Olga Rossikhina, Ph.D. in Biology, Associate Professor, National University of Science Technology MISIS, Moscow, Russia.

Title: Designing an EAP/ESP course for undergraduate students at NUST MISIS

EAP/ESP is the most expected approach to language teaching in higher educational institution throughout the world because it aims at supporting students in their special subjects studying. In Russian universities, where the language of instruction is predominantly Russian, EAP/ESP course designers are often guided by perceived rather than actual learners’ needs, and this fact affects the course syllabus and methodology. NUST MISiS runs semester-long separate EAP courses for undergraduate students majoring in technical disciplines and linguistics. Needs analysis revealed that 3-rd year students have hardly ever used academic written genres in English, even the most common ones, such as an essay or report, outside the English class. Their only encounter with academic genres apart from reading research papers might have been writing an abstract for a student conference, or making a short presentation there. However, there is common understanding among teachers and students that academic writing develops cognitive skills which form essential for university graduate competences. In the process of writing learners have to search for information, critically analyse and evaluate it, organize a text logically and coherently and ultimately make writing a powerful communication tool. During 10 years of teaching EAP we have tried three different designs to make the course more relevant to learners- a classical EAP course, a combination of a classical EAP with IELTS materials and a task-based syllabus- and see that the last approach gets more positive feedback from learners. Currently we are piloting an ESP project, where while solving a professional case, written specifically for mining, IT, nanotechnology and economics majors, students not only master technical vocabulary and the skill of professional communication, but also become familiar with academic conventions. Such combination may be a viable solution to the problem of relevancy of EAP/ESP courses to undergraduate students.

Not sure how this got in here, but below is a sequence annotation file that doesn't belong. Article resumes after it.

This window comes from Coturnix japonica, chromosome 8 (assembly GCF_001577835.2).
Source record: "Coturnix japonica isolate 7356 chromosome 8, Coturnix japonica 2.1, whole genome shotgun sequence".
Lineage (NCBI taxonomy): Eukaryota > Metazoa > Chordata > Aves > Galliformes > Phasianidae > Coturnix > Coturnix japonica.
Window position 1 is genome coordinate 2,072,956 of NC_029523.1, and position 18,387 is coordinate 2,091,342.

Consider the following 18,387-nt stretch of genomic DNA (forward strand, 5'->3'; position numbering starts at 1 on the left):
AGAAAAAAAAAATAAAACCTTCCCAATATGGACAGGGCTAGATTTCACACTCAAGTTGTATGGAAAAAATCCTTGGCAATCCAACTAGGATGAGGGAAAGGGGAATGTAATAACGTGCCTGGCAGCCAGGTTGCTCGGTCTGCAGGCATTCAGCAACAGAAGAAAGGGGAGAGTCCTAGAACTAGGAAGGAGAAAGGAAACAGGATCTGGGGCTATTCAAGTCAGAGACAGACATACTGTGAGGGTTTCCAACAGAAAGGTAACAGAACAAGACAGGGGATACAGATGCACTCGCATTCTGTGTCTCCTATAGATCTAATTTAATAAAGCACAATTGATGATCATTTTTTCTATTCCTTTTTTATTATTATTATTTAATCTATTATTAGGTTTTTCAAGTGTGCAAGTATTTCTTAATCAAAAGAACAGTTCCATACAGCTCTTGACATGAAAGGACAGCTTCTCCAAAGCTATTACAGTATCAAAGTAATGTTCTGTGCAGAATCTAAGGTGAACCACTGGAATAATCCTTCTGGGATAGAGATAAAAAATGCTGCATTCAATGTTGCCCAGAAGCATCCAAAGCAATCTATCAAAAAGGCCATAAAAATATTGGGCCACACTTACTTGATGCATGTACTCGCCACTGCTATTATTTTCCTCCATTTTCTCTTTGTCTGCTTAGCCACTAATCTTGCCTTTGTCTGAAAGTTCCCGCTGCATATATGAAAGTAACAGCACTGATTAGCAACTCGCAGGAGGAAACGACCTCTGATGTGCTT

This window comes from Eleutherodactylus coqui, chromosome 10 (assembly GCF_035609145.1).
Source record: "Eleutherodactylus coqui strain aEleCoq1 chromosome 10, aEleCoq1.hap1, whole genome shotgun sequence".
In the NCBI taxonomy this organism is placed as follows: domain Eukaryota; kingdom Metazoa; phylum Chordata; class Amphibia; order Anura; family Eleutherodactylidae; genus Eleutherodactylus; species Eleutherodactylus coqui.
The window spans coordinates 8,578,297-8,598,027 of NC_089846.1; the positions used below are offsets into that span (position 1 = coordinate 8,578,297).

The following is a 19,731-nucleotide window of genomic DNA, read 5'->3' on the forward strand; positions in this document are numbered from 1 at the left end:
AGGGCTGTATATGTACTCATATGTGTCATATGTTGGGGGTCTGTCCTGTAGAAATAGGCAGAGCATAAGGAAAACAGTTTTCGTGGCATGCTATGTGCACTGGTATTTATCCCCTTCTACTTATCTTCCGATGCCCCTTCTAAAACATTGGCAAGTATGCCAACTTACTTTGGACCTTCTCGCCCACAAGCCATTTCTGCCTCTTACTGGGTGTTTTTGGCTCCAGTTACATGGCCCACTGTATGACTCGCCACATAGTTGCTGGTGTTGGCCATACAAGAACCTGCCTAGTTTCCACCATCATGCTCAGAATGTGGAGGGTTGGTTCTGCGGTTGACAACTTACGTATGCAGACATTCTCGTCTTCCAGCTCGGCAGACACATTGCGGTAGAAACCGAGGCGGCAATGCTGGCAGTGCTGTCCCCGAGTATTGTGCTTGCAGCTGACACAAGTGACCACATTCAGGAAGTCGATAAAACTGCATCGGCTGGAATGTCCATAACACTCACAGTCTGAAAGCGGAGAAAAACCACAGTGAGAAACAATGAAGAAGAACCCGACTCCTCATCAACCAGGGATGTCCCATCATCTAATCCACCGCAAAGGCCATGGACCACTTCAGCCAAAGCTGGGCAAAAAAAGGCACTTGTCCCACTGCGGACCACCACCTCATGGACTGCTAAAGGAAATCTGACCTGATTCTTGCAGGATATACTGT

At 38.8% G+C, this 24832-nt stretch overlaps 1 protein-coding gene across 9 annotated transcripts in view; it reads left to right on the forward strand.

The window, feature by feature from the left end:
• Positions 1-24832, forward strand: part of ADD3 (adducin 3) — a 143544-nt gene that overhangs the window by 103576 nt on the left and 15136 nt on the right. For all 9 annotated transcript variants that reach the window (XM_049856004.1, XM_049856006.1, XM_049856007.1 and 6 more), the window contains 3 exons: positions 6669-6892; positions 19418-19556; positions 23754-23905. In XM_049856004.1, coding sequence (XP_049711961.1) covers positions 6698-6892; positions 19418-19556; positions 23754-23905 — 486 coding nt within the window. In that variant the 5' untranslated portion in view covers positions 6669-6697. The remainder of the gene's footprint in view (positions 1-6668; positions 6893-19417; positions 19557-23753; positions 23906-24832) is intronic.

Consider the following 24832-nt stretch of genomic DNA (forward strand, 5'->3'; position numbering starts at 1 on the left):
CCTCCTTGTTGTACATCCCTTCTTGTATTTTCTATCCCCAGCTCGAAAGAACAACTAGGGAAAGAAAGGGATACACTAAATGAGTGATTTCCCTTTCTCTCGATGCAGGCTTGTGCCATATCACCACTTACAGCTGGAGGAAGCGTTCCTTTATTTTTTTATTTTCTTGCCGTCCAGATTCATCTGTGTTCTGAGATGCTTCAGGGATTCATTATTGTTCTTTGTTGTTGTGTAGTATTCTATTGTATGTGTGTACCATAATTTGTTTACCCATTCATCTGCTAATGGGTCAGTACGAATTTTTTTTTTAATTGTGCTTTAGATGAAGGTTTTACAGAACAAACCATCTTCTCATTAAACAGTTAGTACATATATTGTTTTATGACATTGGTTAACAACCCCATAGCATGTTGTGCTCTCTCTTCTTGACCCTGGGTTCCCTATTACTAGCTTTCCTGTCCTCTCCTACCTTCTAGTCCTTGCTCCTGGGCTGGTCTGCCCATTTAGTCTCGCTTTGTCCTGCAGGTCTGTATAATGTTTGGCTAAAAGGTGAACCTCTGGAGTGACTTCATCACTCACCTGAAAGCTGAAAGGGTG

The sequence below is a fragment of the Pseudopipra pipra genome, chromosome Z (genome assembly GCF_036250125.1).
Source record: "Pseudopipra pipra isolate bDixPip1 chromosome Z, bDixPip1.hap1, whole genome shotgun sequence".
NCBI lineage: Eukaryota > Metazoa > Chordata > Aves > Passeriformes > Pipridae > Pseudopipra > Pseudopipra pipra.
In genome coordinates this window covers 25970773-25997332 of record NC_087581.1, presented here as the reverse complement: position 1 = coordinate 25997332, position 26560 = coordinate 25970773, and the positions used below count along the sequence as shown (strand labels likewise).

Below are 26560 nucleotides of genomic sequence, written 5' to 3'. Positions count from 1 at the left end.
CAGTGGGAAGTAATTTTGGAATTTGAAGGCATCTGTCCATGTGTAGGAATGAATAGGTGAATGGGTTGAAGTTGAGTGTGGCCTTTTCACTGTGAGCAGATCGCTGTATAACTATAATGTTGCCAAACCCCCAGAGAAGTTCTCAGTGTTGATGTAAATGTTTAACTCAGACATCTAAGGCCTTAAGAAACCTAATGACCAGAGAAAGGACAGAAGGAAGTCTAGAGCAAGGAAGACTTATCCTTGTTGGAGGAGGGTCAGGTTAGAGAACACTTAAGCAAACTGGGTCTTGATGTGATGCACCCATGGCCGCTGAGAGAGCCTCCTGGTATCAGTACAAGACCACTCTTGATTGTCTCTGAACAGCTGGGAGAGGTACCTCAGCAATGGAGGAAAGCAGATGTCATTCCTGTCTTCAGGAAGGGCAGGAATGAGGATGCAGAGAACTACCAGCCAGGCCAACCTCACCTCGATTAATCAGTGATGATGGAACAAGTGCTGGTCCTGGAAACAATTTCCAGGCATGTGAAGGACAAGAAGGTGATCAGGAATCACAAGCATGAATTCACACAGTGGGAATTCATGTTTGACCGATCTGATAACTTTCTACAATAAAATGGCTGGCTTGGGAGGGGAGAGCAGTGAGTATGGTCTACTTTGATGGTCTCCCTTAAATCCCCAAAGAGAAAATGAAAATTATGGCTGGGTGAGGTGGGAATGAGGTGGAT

Third-year students, regardless of their majoring in engineering or linguistics, have had a very limited encounter with academic genres in English in their academic life. Taking their needs in account, NUST MISIS is piloting an EAP/ESP module where students practice academic writing and oral skills while solving a professional case designed specifically for each institute.